Showing posts with label shishi. Show all posts
Showing posts with label shishi. Show all posts

Friday, February 5, 2021

Yatsushiro Myokensai


I arrived at Yatsushiro Shrine in late November on the 44th day of my first walk around Kyushu. A few days earlier was the Yatsushiro Myokensai Festival which originates from the shrine. On display at the shrine are some of the "creatures" that are paraded during the festival.

It is one of the major festivals of Kyushu and one of the 33 festivals that are registered as intangible cultural assets with UNESCO. It features horses predominantly and of course mikoshi and such.

The most unique creature is perhaps the genbu which is kind of a cross between a turtle and a serpent. It is the daoist symbol for the north, and as this is a festival to Myoken, the Buddhist deity associated with the Pole Star and Big Dipper, it is not surprising.

If I had been here a few days earlier I could have seen the festival, but for sure I would not have been abe to get a room.

Friday, July 26, 2019

Princess Ahiratsu

Ahiratsu Hime was the first wife of the mythical first emperor Jimmu. This statue is in the small port town of Aburatsu in Nichinan, southerm Miyazaki.

According to the myth, when Jimmu left to invade central Japan and claim rulership, Ahiratsu chose to stay here and not go with him, although she had already given birth to a son that would become the mythical second emperor. Sorting out genealogies in the Japanse myths is complex as the myths as they stand today have evolved from a mass of tales and genealogies of the powerful clans, but is seems she was Jimmu's aunt....... seems like several of Jimmu's ancestors had also married aunts.....

Ahiratsu Shrine which enshrines her has been here since ancient times though it had a Buddhist influenced name before Meiji. It is a modern, concrete construction with several smaller shrines within the grounds. It is said that in a small tomb nearby mirrors and jewels were found indicating and ancient ruler.

On either side of the main altar were groups of four, small Lions, something I hadn't seen before....

Friday, April 5, 2013

Kushida Shrine

Kushida Shrine

Kushida Shrine is the most important shrine in Hakata. Founded in 757 when Hakata was the main port for official international travel and commerce. Being an urban shrine it is quite compact but there is a lot to see.

On display is a "float" from the hakata Gion Yamakasi Matsuri, one of the great festivals of Japan. 10 meters high these floats are no longer used because of overhead power lines, but during the first 2 weeks of July ten of them are put on display around Hakata.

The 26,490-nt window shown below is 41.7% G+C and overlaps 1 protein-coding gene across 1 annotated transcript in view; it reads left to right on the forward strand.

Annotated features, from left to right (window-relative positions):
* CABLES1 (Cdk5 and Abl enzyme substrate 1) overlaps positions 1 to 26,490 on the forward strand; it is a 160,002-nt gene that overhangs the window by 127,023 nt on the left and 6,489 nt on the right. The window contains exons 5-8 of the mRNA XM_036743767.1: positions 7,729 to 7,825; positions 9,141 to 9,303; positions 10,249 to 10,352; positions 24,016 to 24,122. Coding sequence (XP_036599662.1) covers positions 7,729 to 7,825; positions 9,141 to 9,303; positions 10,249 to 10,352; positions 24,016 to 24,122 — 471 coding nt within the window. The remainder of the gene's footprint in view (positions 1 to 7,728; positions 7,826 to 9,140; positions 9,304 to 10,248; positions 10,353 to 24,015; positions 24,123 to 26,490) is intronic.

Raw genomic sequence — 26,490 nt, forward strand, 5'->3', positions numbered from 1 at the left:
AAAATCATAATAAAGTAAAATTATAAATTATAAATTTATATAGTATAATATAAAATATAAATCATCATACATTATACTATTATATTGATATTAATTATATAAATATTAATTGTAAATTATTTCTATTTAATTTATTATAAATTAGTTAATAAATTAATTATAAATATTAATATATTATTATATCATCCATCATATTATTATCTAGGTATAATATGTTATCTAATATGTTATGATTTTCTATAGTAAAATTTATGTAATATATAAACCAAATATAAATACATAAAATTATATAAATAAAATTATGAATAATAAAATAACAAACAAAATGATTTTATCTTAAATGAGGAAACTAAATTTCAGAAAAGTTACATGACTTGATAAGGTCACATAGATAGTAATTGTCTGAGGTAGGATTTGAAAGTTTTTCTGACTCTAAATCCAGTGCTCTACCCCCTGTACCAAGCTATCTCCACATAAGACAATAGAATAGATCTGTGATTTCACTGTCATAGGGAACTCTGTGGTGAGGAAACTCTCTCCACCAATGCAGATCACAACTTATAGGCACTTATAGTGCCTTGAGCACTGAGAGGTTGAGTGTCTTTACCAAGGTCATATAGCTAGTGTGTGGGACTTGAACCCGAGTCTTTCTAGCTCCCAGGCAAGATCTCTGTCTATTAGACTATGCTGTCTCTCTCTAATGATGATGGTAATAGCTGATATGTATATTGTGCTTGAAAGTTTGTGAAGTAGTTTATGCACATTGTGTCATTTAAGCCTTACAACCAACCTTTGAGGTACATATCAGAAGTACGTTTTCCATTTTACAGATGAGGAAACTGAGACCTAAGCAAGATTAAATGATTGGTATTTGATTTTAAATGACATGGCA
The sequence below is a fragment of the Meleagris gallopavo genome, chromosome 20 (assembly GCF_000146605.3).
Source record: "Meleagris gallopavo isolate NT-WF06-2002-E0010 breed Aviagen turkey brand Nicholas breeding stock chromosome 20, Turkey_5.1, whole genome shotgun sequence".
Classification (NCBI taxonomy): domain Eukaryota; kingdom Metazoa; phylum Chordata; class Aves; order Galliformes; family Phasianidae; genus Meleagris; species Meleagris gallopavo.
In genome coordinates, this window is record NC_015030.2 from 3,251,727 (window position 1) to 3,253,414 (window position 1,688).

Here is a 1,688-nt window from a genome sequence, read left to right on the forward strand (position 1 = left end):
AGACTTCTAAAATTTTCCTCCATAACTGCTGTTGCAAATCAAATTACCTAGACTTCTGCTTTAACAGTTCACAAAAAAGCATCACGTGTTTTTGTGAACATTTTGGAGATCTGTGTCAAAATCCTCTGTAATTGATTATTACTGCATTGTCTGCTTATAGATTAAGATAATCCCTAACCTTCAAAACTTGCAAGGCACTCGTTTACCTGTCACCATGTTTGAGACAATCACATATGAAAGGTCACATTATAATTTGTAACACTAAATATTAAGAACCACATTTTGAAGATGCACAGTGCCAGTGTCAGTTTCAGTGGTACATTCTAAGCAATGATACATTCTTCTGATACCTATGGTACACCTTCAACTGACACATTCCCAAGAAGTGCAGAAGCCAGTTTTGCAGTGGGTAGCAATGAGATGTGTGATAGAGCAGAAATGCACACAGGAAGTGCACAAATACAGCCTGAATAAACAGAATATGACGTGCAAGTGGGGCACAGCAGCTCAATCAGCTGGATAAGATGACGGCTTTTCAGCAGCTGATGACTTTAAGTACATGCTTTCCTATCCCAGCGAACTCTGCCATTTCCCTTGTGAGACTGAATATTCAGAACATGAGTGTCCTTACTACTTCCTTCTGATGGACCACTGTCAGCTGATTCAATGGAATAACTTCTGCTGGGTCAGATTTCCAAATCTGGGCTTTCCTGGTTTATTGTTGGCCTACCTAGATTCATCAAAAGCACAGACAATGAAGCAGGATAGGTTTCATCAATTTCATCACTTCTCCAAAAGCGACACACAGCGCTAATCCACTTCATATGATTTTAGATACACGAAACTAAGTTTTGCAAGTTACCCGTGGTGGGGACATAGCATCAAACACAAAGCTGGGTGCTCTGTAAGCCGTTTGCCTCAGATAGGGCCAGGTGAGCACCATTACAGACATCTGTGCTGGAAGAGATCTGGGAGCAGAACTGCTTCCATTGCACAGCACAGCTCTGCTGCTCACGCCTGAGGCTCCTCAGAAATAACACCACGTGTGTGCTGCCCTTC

Inside the main hall are half a dozen or so big tengu masks with particularly long noses. there are also soem nice carvings in the building itself.

The main kami is Ohatanushi, I believe the ancestral kami of one of the priestly lineages from Ise. Amataerasu and Susano are also enshrined.

There are dozens of smaller shrines in the grounds, among them Inari, Matsuo, Suwa, Konpira, Awashima, Tenmagu, and Ebisu.

There is a huge Camphor tree, said to be 1,000 years old, and 2 stone anchors which is claimed came from the invading Mongol fleet but which are in fact from Chinese merchant ships.

Saturday, September 13, 2008

Matsuri procession


The annual matsuri for a shrine will usually include a procession. The details differ a little from shrine to shrine, but the format is basically the same. This procession is being led by a Tengu, a kind of forest goblin commonly associated with yamabushi.


Next up is a Shishi, chinese lion. This was the first time I'd seen one in a procession.


The taiko is normally carried suspended from a stout piece of bamboo by 2 men, but this was pulled in a purpose-built taiko cart. I was particularly impressed with the seatbelt that the drummer is wearing.


The children's mikoshi comes next. The kids get half a day off from school for the matsuri.


Next come the larger and heavier mikoshi(s) carried by the village men, and occasionally women. Nowadays, if the village is large and the population dwindled, the mikoshi sometimes are carried by small pick-up truck.


After the mikoshi come the priests and shrine assistants, followed by the Miko who earlier danced for the kami.


Sometimes the mikoshis will stay at different spots around the village so that further ceremonies may take place.

All these photos are from the Tsunozu matsuri held in the local Otoshi shrine in the first few days of November.